# Partial fraction decomposition of Laplace transform

I have a sinusoidal input beginning at time (t = 0). \begin{equation} x(t) = e^{j \omega_0 t} \cdot u(t). \end{equation} The Laplace transform of my input is: \begin{equation} X(s) = \dfrac{1}{s - j \omega_0}. \end{equation} The Laplace transform of my output is: \begin{equation} Y(s) = H(s) \cdot \dfrac{1}{s - j \omega_0}, where \ H(s) \ is \ assumed \ to \ be \ a \ rational \ transfer \ function \end{equation} The next bit I don't understand. I can apparently decompose the transform of the output as: \begin{equation} Y(s) = \dfrac{A_1}{s-p_1} + \dfrac{A_2}{s-p_2} + \cdots + \dfrac{A_N}{s-p_N} + H(j \omega_0) \dfrac{1}{s- j \omega_0} \end{equation} Why has the argument of H(s) changed such that the transform of the unit impulse response is now $H(j \omega_0)$? Why is $H(j \omega_0)$ assigned to the fraction with $s- j \omega_0$, shouldn't there it be an arbitrary constant for all the fractions?

Why is $H(jω_0)$ assigned to the fraction with $s−jω_0$, shouldn't there it be an arbitrary constant for all the fractions?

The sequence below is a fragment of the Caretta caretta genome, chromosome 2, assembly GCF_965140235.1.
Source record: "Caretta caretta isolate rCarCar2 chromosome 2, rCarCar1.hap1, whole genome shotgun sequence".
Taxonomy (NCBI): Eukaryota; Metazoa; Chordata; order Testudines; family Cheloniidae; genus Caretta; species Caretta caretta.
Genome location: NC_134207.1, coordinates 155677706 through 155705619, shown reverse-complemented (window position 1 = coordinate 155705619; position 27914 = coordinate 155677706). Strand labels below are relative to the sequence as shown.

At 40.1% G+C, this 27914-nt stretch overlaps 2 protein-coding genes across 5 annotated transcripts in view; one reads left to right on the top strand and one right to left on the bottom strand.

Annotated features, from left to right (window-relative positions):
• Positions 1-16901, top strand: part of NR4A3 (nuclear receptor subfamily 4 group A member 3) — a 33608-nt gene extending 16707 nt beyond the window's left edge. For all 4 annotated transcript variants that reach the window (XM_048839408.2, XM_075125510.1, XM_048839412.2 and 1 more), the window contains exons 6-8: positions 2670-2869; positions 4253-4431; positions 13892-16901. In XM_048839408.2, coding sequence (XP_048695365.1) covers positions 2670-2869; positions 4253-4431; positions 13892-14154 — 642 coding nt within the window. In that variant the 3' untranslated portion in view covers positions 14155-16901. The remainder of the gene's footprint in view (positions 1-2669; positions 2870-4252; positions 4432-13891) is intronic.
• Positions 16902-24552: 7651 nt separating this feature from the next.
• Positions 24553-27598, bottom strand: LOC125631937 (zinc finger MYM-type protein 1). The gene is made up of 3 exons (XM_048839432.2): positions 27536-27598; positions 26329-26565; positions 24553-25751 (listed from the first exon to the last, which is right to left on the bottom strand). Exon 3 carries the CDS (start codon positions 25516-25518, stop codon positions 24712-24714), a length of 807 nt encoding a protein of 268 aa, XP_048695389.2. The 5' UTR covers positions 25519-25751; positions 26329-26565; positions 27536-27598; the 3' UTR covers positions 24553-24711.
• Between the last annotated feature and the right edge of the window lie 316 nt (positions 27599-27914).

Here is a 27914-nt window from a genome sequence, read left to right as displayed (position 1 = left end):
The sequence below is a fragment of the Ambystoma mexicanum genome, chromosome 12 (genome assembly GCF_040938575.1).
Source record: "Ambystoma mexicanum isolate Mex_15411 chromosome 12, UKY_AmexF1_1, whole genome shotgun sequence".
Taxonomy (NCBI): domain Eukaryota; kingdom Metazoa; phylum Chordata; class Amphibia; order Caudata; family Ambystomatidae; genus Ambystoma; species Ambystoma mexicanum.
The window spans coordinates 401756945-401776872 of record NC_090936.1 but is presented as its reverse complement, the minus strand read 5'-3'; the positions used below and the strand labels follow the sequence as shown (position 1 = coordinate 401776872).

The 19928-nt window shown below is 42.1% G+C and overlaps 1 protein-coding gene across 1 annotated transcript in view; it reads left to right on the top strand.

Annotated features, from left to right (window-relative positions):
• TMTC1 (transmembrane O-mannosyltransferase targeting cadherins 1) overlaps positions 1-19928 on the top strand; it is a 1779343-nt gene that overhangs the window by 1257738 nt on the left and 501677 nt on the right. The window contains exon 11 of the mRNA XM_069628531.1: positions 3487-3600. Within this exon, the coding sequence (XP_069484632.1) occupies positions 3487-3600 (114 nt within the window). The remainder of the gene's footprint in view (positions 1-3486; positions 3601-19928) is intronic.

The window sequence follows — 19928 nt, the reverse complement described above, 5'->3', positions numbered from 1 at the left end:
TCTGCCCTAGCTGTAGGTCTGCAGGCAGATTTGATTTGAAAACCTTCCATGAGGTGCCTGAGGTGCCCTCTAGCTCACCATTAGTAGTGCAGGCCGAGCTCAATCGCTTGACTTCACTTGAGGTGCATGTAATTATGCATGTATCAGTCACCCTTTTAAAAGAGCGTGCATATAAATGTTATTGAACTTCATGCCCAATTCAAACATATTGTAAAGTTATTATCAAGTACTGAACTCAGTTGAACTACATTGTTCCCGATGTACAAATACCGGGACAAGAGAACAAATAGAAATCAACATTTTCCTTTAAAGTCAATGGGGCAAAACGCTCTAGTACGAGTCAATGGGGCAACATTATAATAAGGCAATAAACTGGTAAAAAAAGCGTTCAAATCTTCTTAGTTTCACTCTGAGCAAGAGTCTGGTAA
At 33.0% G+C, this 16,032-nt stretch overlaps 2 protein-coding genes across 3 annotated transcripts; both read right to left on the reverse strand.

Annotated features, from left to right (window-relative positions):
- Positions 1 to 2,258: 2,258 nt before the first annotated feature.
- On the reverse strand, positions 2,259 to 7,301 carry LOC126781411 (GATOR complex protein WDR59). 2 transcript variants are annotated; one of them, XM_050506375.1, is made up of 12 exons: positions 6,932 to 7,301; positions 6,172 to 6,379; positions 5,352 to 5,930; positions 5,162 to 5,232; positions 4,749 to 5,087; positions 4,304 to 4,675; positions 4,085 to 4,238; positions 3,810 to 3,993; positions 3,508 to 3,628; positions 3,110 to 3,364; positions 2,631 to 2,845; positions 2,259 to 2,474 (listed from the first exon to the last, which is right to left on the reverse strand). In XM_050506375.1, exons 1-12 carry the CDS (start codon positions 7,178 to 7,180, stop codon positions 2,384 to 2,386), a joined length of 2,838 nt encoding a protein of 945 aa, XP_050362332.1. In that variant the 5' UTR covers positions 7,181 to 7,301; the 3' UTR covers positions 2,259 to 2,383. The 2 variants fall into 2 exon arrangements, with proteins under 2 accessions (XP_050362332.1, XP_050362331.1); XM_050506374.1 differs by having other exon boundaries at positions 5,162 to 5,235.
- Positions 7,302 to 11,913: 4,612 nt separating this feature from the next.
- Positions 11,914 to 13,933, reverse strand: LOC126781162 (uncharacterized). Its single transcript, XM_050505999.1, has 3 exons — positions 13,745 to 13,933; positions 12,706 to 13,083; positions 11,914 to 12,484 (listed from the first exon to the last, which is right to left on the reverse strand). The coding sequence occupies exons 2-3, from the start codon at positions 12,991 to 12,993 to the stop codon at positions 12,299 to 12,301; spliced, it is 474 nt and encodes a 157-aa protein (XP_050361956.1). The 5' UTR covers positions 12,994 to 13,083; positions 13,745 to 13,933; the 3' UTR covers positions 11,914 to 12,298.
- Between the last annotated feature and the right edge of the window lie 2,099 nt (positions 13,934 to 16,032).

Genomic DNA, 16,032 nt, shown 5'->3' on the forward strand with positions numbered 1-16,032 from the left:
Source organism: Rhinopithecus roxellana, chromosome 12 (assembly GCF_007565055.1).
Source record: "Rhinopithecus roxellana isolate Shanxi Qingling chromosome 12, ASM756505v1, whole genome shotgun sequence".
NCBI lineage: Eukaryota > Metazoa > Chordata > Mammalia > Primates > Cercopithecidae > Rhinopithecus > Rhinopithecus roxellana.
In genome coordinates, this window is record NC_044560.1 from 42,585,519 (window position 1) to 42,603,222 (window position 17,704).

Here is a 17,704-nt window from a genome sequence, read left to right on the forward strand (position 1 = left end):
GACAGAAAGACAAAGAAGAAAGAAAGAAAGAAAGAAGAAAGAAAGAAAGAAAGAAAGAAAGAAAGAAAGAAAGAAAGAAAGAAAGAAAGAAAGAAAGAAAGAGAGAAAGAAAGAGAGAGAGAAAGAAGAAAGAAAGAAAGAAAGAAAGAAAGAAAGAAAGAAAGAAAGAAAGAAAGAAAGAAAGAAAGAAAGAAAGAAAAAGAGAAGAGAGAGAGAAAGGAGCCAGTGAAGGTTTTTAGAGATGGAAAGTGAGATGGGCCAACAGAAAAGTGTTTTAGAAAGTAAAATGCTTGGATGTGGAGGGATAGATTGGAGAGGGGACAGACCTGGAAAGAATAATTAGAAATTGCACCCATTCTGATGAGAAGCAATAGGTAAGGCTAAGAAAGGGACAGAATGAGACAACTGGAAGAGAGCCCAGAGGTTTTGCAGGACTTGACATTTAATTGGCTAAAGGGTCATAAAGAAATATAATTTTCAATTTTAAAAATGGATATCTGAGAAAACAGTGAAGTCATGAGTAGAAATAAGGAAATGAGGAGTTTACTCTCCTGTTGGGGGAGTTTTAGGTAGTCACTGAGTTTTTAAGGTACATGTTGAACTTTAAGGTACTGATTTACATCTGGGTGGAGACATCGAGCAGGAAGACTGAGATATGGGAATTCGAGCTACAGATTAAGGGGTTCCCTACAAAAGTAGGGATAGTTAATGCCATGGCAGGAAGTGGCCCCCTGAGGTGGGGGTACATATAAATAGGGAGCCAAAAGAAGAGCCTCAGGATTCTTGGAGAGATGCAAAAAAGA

You can assign an arbitrary constant to the fraction with $s−jω_0$. But you will be getting $H(j\omega_0)$ after evaluating it.

Proof

If Y(s) can be decomposed using partial fraction as follows,

\begin{equation} Y(s) = \dfrac{A_1}{s-p_1} + \dfrac{A_2}{s-p_2} + \cdots + \dfrac{A_N}{s-p_N} \end{equation}

then by residue method, $i^{th}$ coefficient ($i<n$), the coefficient of $\dfrac{1}{s-p_i}$ in partial fraction decomposed form can be calculated as:

$$A_i = \left[Y(s)\times(s-p_i)\right]_{s=p_i}$$

So the coefficient of $\dfrac{1}{s-j\omega_0}$ in your problem will bewill be:

$$= \left[H(s) . \frac{1}{s-j\omega_0}\times(s-j\omega_0)\right]_{s=j\omega_0} = H(j\omega_0)$$

PS: See an example using residue method. See this also.

Writing it out in full, for the general case, is tedious and I'm lazy, so just for illustration consider a simple form of $H(s)$, (and let $jw_0 = jw$ to save ink):

Let $H(s) = 1/(s-p)$, then $Y(s) = 1/(s-p)(s-jw) = A/(s-p) + B/(s-jw)$ for partial fraction expansion.

Solving for A and B:

$1 = A(s-jw) + B(s-p)$

let $s=jw$, then $B = 1/(jw-p)$

let $s=p$, then $A = 1/(p-jw)$

Hence

$$Y(s) = \frac{A}{(s-p)} + \frac{1}{(jw-p)(s-jw)}$$

and we see that the coeff. of $1/(s-jw)$ is

$1/(jw-p) = H(jw)$, therefore

$$Y(s) = \frac{A}{(s-p)} + \frac{H(jw)}{(s-jw)}$$

• This is really hard to read. Please use Latex for mathematical formulas. – Matt L. Mar 27 '15 at 7:04
• Apologies for awkward text. Latex is on my to-do list for Easter Vac. – Chu Mar 27 '15 at 8:36
• Please check what I did to your post. As you can see, you can keep it simple and yet it becomes much more readable. – Matt L. Mar 27 '15 at 10:00